Common Sense Review
Updated July 2012

Freefall Spelling

Cute, colorful app offers solid early spelling practice, custom lists
Common Sense Rating 3
Teacher Rating (1 Teacher Review) 3
  • Colorful hand-drawn pictures and letters brighten spelling practice.
  • After each round, kids get to pick a reward for the app's fish tank.
  • Then kids can play with the fish tank by feeding fish, cleaning the glass, and lowering the lights.
  • Turn off hints for more advanced spellers.
Pros
Teachers can add their own spelling lists for kids to practice.
Cons
Kids who don't like to spell under pressure may not like the Freefall Mode, but you can slow fall speed or use Type and Scramble Modes only.
Bottom Line
Bright images, three modes of play, and custom options combine for a good first digital spelling practice experience.
Dana Villamagna
Common Sense Reviewer
Classroom teacher
Common Sense Rating 3
Engagement Is the product stimulating, entertaining, and engrossing? Will kids want to return? 4

Three modes of play, beautiful drawing-style graphics, and in-app fish tank rewards make Freefall Spelling fun and engaging.

Pedagogy Is learning content seamlessly baked-in, and do kids build conceptual understanding? Is the product adaptable and empowering? Will skills transfer? 3

Matching practice combines with letter recognition to support early spelling skills. As kids spell or view and match the letters to fill in the (already formed) word, they are spelling words; it does not cover letter sounds.

Support Does the product take into account learners of varying abilities, skill levels, and learning styles? Does it address both struggling and advanced students? 2

Many custom settings, including hints, lowercase letters, selecting pre-loaded or creating spelling lists, and choosing from three play modes. No scoring, and the fish tank reward is app-wide (not by individual user).

About our ratings and privacy evaluation.
How Can Teachers Use It?

Freefall Spelling is a great practice app to create custom lists for your students to practice their weekly spelling lists, or to introduce some new groups of words, such as sports or numbers. As you create your own lists, you can pick and choose modes and settings that best fit your students' learning styles and current level of letter recognition and spelling readiness. The ability to provide kids with hints via grayscale letters that kids place colorful letters over makes it a nice solo practice app for very young spellers; all they need to do is recognize and match the letter to gain spelling confidence.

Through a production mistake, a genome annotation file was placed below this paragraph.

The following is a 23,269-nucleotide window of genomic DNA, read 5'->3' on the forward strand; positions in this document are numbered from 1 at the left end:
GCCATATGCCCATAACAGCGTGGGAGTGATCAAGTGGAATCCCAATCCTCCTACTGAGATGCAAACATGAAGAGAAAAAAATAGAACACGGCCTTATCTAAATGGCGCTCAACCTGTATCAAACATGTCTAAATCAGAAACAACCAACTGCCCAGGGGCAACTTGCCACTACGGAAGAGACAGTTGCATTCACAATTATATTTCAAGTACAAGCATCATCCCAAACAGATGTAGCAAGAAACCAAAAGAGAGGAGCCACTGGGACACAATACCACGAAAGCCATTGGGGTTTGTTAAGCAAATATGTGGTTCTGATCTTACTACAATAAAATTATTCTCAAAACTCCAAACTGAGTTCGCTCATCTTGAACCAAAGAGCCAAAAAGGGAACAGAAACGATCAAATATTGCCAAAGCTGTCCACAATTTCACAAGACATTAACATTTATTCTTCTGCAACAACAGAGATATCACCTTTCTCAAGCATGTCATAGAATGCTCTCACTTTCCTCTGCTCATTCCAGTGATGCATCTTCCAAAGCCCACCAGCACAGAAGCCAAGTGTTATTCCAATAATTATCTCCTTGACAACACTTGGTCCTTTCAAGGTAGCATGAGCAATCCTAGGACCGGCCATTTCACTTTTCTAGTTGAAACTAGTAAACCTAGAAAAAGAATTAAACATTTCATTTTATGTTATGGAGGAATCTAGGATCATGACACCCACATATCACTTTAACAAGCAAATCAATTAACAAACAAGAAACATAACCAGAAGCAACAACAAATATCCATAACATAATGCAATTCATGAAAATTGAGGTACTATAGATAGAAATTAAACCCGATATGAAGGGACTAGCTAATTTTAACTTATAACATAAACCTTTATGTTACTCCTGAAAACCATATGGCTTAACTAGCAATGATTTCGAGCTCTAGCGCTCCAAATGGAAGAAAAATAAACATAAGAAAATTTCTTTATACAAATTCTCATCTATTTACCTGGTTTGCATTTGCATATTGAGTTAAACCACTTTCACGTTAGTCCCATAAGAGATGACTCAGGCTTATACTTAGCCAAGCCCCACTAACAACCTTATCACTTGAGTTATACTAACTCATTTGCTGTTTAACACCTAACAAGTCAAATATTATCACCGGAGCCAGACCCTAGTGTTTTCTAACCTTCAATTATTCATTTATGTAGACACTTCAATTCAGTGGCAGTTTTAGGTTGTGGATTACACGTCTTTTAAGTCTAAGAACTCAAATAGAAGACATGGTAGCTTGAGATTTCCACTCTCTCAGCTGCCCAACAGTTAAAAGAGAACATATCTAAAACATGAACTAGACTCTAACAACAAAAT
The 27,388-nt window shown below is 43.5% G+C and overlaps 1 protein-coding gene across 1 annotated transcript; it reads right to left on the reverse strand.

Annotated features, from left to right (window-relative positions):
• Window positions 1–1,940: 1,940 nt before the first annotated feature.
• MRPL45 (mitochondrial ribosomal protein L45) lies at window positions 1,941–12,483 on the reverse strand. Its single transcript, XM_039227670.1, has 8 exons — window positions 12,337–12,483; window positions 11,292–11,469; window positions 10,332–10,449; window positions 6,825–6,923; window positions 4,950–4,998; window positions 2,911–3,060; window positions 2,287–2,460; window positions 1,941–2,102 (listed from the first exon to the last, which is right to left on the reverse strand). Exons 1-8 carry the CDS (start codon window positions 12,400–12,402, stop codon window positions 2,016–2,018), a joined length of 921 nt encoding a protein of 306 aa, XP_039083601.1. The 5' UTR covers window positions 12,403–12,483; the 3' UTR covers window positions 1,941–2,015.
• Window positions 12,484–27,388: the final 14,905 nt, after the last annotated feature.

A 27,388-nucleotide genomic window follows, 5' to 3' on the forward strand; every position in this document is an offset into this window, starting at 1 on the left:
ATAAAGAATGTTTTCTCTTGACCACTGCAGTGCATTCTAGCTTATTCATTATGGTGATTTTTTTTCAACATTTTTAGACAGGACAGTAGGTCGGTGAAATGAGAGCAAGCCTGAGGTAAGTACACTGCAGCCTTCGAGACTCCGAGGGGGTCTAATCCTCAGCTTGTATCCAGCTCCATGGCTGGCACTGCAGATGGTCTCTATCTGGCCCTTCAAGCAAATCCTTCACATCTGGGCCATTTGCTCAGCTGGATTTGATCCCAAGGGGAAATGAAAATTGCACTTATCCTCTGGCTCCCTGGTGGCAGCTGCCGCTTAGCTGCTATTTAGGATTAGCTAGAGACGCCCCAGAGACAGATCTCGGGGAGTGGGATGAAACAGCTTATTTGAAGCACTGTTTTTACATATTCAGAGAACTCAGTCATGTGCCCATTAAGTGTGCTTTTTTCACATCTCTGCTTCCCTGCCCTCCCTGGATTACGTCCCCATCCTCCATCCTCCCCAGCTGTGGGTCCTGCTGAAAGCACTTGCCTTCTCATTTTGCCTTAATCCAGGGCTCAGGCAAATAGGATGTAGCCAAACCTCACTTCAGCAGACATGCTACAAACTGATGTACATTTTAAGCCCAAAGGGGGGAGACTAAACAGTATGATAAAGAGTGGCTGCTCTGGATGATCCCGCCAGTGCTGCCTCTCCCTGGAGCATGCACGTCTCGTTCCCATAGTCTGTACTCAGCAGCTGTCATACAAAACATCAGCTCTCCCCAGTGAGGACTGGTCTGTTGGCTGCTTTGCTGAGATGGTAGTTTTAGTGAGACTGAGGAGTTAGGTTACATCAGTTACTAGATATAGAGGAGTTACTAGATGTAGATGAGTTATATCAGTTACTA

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What's It Like?

Freefall Spelling is a letter recognition and early spelling app. It uses hand-drawn images and three fun modes of play to encourage kids to jump into spelling. While Freefall Spelling provides solid practice in letter recognition and spelling skills, it does not cover letter sounds.

Five word lists totaling more than 150 words come preloaded on Freefall Spelling; the lists cover groups of sports, numbers, food, and animals, as well as Freefall words, which is a list of commonly used words. All three modes of play on Freefall Spelling -- Freefall, Scramble, and Type -- include a friendly voice speaking the words; kids also see a drawing of the item. Kids match or insert letters to form words in a series of rounds. After kids complete a round, the app rewards them with fish and other items to put into an animated fish tank. In Freefall Mode, students swipe a finger on the screen to move dropping letters into the right spots that spell the word. Kids must work quickly because as letters fall across the screen, they have to grab them and place them into the word. In Scramble Mode, the letters scatter around the screen and kids need to unscramble them to spell the word. If the hints setting is on, kids can fill in the colorful letters in order on top of the grayscale letters at the bottom of the page to spell the word. If hints are off, kids won’t see the grayscale letters. Type mode includes a type pad that kids use to select letters.

Standouts: The inviting and friendly drawings are the standout feature of Freefall Spelling.

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Is It Good For Learning?

The words included on the lists progress in difficulty as the rounds are played, adapting as kids develop more spelling skill. Some of the words in the category lists -- such as pineapple, on the food list -- seem a bit of a stretch for the target age, but since all of the letters for each word are presented in order to be matched, kids may enjoy the opportunity to spell some "big" words. You can create your own lists, too, which boosts engagement. On the downside, the letters are not spoken phonetically; it would be nice for Freefall Spelling to include some practice in letter sounds in future versions. Also, some kids may be disappointed that the fish tank is a communal reward system. All kids who play on the device collect fish and other items for the same tank; there are no individual user accounts. Still, overall, this is a good choice for new spellers.

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